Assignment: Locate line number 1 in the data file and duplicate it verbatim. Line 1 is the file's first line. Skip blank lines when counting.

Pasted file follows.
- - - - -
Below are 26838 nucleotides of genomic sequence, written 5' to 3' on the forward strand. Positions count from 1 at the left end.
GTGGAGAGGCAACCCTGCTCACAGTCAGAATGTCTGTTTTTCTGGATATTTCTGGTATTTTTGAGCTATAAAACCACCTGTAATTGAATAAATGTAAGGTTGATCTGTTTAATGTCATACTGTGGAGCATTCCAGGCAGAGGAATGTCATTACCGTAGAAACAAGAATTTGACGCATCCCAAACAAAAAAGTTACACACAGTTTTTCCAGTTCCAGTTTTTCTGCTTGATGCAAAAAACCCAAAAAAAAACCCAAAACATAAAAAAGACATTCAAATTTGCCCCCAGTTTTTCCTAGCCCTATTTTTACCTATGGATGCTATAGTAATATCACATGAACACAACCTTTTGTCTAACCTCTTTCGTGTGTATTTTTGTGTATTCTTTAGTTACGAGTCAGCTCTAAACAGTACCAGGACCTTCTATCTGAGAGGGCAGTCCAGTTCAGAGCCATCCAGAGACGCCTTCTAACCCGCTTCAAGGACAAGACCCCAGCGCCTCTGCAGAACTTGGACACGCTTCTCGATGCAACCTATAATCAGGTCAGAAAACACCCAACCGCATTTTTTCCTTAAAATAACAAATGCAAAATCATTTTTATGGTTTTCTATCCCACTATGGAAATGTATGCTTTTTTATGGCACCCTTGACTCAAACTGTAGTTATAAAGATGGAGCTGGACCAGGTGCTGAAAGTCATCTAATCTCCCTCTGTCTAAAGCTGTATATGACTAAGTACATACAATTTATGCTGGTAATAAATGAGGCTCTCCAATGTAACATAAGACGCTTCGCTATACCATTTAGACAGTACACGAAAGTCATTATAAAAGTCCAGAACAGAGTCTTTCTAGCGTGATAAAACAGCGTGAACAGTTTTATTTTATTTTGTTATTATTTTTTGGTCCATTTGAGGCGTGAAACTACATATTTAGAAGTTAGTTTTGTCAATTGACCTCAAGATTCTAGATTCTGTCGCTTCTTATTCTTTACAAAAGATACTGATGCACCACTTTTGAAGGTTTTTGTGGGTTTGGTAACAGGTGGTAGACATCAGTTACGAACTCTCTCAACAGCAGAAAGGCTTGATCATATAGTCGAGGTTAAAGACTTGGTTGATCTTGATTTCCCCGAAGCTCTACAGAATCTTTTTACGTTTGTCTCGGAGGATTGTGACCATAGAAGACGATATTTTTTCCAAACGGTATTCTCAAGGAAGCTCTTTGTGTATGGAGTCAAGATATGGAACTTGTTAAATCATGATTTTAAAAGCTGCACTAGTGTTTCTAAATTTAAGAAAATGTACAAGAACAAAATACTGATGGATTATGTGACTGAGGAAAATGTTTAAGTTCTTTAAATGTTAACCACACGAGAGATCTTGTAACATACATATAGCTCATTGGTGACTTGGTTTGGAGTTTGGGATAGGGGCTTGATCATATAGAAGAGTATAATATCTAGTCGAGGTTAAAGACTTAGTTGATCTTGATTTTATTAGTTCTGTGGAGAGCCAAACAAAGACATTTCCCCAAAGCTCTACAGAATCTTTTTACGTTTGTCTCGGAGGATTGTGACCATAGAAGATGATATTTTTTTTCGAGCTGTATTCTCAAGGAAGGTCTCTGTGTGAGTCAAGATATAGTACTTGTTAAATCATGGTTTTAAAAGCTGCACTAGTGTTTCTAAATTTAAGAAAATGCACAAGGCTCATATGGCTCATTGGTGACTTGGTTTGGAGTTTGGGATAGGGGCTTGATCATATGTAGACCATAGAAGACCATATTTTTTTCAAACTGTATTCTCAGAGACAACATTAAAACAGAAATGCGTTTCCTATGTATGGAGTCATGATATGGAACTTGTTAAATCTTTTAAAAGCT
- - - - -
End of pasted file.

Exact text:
Below are 26838 nucleotides of genomic sequence, written 5' to 3' on the forward strand. Positions count from 1 at the left end.